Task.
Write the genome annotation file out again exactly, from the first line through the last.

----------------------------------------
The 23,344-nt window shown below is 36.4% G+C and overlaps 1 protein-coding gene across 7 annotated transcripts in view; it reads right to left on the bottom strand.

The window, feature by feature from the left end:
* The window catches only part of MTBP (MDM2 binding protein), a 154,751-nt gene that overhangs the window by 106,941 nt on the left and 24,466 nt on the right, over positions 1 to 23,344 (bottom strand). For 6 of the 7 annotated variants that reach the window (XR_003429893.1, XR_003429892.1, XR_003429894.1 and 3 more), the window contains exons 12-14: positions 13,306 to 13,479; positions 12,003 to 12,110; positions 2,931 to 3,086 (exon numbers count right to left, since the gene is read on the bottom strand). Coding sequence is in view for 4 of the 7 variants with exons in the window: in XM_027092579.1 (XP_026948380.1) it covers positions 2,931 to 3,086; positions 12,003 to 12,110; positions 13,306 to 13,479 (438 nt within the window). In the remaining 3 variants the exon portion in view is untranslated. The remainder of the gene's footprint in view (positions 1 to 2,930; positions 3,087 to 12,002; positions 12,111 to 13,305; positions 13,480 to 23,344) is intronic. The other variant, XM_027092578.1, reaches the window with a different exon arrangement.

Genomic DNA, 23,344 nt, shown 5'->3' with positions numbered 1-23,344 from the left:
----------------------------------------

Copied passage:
The 23,344-nt window shown below is 36.4% G+C and overlaps 1 protein-coding gene across 7 annotated transcripts in view; it reads right to left on the bottom strand.

The window, feature by feature from the left end:
* The window catches only part of MTBP (MDM2 binding protein), a 154,751-nt gene that overhangs the window by 106,941 nt on the left and 24,466 nt on the right, over positions 1 to 23,344 (bottom strand). For 6 of the 7 annotated variants that reach the window (XR_003429893.1, XR_003429892.1, XR_003429894.1 and 3 more), the window contains exons 12-14: positions 13,306 to 13,479; positions 12,003 to 12,110; positions 2,931 to 3,086 (exon numbers count right to left, since the gene is read on the bottom strand). Coding sequence is in view for 4 of the 7 variants with exons in the window: in XM_027092579.1 (XP_026948380.1) it covers positions 2,931 to 3,086; positions 12,003 to 12,110; positions 13,306 to 13,479 (438 nt within the window). In the remaining 3 variants the exon portion in view is untranslated. The remainder of the gene's footprint in view (positions 1 to 2,930; positions 3,087 to 12,002; positions 12,111 to 13,305; positions 13,480 to 23,344) is intronic. The other variant, XM_027092578.1, reaches the window with a different exon arrangement.

Genomic DNA, 23,344 nt, shown 5'->3' with positions numbered 1-23,344 from the left: